Dr. Caryl Sortwell
Dr. Caryl Sortwell completed her undergraduate degree in biological psychology at the University of Illinois, Urbana and continued her training in Anatomy and Cell Biology at the University of Illinois, Chicago, receiving her PhD in 1994. Under the mentorship of Dr. John Sladek, Jr and Dr. Timothy Collier, Dr. Sortwell received postdoctoral training. It was at this time that she was introduced the field of neural repair for Parkinson’s disease (PD). In 1995, she joined as an Assistant Professor in the Department of Neurological Sciences at Rush University Medical Center in Chicago. In 2005 she joined the Department of Neurology at the University of Cincinnati as an Associate Professor and in 2009 she joined the Division of Translational Science and Molecular Medicine as a Professor at the new Michigan State University College of Human Medicine campus in Grand Rapids.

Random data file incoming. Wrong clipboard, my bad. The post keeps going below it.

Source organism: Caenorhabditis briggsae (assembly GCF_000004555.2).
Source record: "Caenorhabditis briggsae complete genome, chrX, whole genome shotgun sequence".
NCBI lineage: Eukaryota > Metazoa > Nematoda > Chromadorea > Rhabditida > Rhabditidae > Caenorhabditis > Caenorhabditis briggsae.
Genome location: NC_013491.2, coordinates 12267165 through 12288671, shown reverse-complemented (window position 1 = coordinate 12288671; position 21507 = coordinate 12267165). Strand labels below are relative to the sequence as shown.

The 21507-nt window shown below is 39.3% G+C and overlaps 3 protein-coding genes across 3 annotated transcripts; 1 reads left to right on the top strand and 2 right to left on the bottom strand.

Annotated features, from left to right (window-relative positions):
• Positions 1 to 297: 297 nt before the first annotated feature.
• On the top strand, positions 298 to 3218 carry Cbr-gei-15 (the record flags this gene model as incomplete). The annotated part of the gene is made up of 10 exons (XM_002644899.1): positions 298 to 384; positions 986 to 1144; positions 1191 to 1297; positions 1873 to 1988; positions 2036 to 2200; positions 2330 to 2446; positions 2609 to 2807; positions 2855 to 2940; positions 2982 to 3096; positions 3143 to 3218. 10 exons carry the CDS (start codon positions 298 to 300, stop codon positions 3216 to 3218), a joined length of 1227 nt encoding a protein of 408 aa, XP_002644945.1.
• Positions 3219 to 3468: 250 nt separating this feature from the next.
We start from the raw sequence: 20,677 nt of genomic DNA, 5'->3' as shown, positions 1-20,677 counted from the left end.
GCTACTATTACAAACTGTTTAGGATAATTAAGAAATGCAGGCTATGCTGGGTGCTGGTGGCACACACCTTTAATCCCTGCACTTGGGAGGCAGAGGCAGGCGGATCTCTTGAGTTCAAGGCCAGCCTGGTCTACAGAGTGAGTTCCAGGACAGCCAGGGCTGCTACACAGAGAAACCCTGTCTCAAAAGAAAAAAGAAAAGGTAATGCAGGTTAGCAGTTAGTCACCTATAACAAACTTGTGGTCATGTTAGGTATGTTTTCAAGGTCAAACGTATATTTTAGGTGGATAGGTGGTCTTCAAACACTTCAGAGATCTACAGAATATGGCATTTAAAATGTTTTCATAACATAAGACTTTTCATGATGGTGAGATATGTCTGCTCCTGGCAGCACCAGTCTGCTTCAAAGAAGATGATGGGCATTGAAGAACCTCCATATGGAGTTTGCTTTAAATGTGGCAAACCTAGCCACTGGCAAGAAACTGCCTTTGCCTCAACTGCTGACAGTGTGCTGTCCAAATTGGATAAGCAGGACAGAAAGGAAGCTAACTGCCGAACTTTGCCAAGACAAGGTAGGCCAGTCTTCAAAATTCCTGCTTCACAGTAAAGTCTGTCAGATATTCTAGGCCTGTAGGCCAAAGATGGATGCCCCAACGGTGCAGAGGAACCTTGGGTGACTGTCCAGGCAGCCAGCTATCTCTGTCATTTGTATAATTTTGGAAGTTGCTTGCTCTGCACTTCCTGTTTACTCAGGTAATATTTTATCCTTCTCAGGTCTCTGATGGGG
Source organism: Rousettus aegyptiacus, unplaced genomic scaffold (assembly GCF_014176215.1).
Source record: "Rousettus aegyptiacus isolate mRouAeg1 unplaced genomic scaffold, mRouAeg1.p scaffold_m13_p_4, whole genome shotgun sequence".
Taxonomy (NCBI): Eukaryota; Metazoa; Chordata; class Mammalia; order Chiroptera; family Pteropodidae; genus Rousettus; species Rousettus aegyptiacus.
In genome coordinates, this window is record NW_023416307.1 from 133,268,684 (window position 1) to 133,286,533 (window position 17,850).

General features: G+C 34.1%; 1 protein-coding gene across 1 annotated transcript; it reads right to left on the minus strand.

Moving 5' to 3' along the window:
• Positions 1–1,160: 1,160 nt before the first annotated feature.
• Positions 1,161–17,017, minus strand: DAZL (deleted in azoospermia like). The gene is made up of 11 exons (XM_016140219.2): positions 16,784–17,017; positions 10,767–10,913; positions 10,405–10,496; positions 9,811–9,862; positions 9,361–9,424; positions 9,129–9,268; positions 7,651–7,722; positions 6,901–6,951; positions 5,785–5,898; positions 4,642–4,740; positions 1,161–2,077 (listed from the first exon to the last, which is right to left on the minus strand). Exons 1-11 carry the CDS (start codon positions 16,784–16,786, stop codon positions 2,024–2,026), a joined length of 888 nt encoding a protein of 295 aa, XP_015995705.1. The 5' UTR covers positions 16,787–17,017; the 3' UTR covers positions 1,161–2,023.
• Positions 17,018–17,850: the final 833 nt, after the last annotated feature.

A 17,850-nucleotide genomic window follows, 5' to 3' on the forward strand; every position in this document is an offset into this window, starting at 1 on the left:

Currently Dr. Sortwell’s research focuses on developing therapeutic strategies for the treatment of PD. She uses various methods including: transplantation, trophic factor augmentation and deep brain stimulation (DBS) of the subthalamic nucleus. Dr. Sortwell is part of a collaborative research team which includes Dr. Timothy Collier, Dr. Kathy Steece-Collier and Dr. Jack Lipton. Together the team has been designated a Udall Center of Excellence for Parkinson’s Disease Research. One of Dr. Sortwell’s primary research interests in characterizing the time course and magnitude of nigrostriatal degeneration in PD rat models and subsequent functional impairment in these animals. She utilizes these rat models to determine the efficacy of various neuroprotective approaches and their effect on slowing degeneration.
In addition to her work with animal models, Dr. Sortwell’s has primary expertise in several techniques including: primary neuronal cultures, ex vivo and in vivo gene therapy, stereotaxic surgery, immunohistochemistry, embryonic and adult brain tissue microdissection, behavioral evaluations of motor performance in rodents, DBS platform, as well as ElISA, western blot and stereology.